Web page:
You all remember the story. Martha feels stuck in the kitchen, preparing the meal for Jesus and his disciples, her most welcome family friends and guests. She can hear the laughter and the fun as it floats through the window to the front porch. They are sharing love and fellowship with one another. She would rather be there with them instead of slaving over a hot stove. We are not told this in the story, but I believe that Martha and her sister, Mary, had both been working hard before the guests arrived; cleaning the house, planning the menu, purchasing the food, preparing it, setting the table and so forth. Now that the guests are here, after the initial warm-hearted greetings when they arrived, Martha is the one who senses that the responsibility of getting the meal on the table is largely in her hands. Mary is once again doing what she does best, just sitting with the guests, hanging onto every word Jesus says. Rather than get angry and harbour resentment, Martha is outspoken and bold as to ask her sister to come and help; she even asks Jesus to support her, and requests that He send her into the kitchen. Then, Jesus, who sees the hearts of everyone, chides Martha publicly and says that Mary has chosen the better thing to do. As a young woman, when I first pondered more on this story, my heart just sank.

To this day, every time I read this passage or hear it in a sermon, I simply want to go in defence of Martha. I’m a blend of Martha and Mary and perhaps this touches a raw nerve! I know firsthand the feeling of being left out, when everyone is having fun without me, and I’m stuck with the sense of responsibility and duty, having been the oldest and trained that way. What am I supposed to do; drop everything and join in the laughter? I’ve tried that, and then I hear those digs and questions, “Well, when IS supper going to be ready?” I have never understood people who can sit, or stand and watch someone else work very hard, and they do not have the generosity of spirit to lend a hand. They can actually poke fun at you while you work. And yet everyone wants and needs the work to be done quickly, so we can all enjoy a time of relaxation together. Recently at a huge event, I overheard one woman say, “I hate cleaning up,” and she didn’t lift a finger to help. She got her coat and left. I wondered what Jesus’ comment to her would have been. Everyone else on the team had worked a whole lot harder than she ever did, and they remained to pitch in and help with final clean-up.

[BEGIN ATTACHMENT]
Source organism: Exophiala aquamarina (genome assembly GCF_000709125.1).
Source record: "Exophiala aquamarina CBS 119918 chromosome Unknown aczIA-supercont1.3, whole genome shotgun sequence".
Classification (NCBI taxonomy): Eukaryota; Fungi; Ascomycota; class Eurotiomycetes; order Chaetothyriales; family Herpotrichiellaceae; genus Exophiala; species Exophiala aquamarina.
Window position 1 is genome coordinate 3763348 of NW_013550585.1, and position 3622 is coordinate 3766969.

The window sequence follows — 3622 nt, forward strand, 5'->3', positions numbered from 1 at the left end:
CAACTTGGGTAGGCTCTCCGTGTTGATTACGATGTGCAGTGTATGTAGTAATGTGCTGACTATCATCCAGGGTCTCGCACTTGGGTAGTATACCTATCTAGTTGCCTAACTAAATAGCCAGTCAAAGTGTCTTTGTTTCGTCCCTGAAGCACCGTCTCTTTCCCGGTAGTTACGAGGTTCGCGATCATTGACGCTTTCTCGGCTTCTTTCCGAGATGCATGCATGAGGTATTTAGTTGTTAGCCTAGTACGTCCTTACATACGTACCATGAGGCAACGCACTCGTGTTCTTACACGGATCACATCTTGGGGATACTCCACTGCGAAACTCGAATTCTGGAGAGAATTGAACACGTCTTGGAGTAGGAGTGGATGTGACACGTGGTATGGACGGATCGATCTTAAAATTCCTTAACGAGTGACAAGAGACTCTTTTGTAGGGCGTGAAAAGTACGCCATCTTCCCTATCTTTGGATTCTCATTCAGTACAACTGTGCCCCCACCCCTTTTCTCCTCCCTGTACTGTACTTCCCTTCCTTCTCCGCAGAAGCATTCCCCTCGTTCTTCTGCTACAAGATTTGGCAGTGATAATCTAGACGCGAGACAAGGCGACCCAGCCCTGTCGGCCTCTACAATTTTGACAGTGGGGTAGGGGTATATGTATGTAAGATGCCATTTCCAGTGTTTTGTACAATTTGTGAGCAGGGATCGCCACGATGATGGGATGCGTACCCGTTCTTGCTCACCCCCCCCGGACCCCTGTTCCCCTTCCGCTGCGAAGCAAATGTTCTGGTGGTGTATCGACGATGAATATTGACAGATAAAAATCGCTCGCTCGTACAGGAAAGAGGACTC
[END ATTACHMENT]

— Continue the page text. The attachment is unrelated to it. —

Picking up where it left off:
Perhaps some people are not capable of giving more, having a very delicate nature. If they would at least indicate by some words that they would like to help, but simply can’t, it would certainly be understood. Oh, I know, they don’t owe me an explanation. I do understand Martha in this story. It really is hard to give it your all and then be told, “You try too hard.” Here she was, trying to please Jesus. Or was she?

I also understand Mary. When I am with someone I love, I can drop everything and devote myself to spending time with that friend. Time doesn’t matter. The chores will keep. I value that relationship more than work. I can change my whole day’s activities just to be with my friend, especially when I sense and know my friend loves me and actually wants to spend time with me. I would also rather be deep in a discussion about issues of faith, than cooking, baking, serving and cleaning up. If I had a guest who could captivate my attention in the same way Jesus did, I would much rather sit and listen too. I have learned early in life though, that Jesus is truly the only Friend who actually wants to spend time with me; let’s face it, many people are fearful to be open and intimate on an emotional and spiritual level. Many have been hurt before and will not allow themselves to be vulnerable again. Many do not have strong interpersonal relationship skills or listening skills.